In a Cox model that adjusted for the time to receiving HIV test results (P = 0.025), and the use of heroin in the previous 6 months (P = 0.344), being currently on methadone was associated with a significantly elevated rate of initiating antiretroviral agent use (relative hazard 2.10; 95% confidence interval 1.28–3.46; P = 0.003).
In the present study, we examined a cohort of antiretroviral-naive HIV-infected IDU, and observed that the use of methadone both at baseline and when considered as a time-updated covariate, was associated with initiating ART at a significantly elevated rate. Whereas the use of MMT has been demonstrated to improve adherence to and retention on an ART regimen in previous studies [7–9], the present study indicates that MMT may also be effective at improving the uptake of ART among IDU.
The use of MMT among opiate addicts has been shown to improve health and social functioning by reducing withdrawal symptoms to illicit opiates [7,11,12]. Our findings are probably explained by the fact that those receiving MMT were more likely to achieve the level of social stabilization that may be required to access ART. Although the present study has limitations that are inherent in all observational studies, it is noteworthy that it would be unethical to assign drug users randomly to the receipt or non-receipt of MMT, and we should note that the two groups were statistically similar in terms of sociodemographic and drug use characteristics.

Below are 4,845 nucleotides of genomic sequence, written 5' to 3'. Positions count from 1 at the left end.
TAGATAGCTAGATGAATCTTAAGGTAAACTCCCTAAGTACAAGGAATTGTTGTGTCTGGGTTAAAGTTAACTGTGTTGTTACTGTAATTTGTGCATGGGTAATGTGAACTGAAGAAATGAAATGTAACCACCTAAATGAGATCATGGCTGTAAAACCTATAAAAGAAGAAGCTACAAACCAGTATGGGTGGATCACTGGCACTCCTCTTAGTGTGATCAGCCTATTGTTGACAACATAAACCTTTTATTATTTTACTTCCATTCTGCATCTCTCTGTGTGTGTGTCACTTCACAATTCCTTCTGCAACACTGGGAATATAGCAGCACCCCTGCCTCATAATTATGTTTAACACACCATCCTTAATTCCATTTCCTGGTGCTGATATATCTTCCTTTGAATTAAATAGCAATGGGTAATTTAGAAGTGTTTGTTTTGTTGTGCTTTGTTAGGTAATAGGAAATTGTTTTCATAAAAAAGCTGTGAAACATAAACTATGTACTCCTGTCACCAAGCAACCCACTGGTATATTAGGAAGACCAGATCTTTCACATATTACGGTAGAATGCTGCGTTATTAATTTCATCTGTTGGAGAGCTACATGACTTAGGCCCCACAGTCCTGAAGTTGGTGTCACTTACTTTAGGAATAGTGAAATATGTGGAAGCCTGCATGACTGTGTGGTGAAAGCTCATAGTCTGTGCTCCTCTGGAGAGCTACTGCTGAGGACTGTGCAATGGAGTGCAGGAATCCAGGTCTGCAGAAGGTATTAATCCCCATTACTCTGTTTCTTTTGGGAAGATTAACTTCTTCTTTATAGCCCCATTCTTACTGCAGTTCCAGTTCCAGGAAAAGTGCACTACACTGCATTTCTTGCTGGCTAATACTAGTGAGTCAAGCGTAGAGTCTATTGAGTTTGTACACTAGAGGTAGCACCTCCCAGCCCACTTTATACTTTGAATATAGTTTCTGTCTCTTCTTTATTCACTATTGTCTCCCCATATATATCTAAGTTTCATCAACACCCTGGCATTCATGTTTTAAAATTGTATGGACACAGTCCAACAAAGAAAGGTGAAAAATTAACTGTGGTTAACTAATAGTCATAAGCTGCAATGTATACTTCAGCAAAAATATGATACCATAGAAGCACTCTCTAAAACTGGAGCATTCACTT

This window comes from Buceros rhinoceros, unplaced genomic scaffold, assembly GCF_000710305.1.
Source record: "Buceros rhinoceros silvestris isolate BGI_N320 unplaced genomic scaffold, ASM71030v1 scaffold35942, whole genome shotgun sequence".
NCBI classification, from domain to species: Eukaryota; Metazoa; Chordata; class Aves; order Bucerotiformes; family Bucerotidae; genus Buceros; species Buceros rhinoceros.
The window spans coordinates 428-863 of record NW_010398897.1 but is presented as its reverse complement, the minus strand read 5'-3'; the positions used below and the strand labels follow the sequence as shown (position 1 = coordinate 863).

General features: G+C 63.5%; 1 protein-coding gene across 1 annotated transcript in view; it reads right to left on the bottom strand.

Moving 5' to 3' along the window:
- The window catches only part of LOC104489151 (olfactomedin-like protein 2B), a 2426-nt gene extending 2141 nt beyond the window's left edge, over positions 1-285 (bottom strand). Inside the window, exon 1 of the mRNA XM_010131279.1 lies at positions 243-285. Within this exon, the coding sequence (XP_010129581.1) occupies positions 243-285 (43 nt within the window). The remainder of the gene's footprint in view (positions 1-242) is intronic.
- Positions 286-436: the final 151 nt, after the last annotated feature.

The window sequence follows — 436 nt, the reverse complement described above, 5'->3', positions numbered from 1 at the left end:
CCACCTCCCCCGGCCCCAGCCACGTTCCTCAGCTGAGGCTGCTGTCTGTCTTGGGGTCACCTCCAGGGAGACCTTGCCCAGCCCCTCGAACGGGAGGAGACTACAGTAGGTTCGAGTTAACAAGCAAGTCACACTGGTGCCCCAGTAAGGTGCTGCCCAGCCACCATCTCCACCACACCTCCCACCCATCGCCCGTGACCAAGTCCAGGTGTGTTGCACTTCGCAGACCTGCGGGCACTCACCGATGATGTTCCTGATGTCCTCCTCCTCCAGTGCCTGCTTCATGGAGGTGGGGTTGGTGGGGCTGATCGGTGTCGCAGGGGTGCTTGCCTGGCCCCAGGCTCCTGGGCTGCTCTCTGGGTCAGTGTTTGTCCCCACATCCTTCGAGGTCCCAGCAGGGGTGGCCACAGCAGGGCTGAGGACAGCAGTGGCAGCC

In sum, the receipt of MMT was associated with elevated rates of ART uptake among antiretroviral-naive HIV-infected IDU. These data demonstrate that ongoing HIV/AIDS mortality rates that are attributable to a low uptake of antiretroviral agents among IDU may be amenable to improvement through the provision of MMT to HIV-infected opiate IDU .
The authors would particularly like to thank the VIDUS participants for their willingness to participate in the study. They also thank Drs Kevin Craib, Richard Harrigan, and Cari Miller, for their research assistance, and Bonnie Devlin, John Charette, Caitlin Johnston, Vanessa Volkommer, Steve Kain, Nancy Laliberte, Jennifer Adachi, Kathy Churchill, Sue Currie, Cody Callon, and Peter Vann for their administrative assistance.
Sponsorship: The study was further supported by the US National Institutes of Health (R01 DA011591-04A1) and CIHR grant (MOP-67262).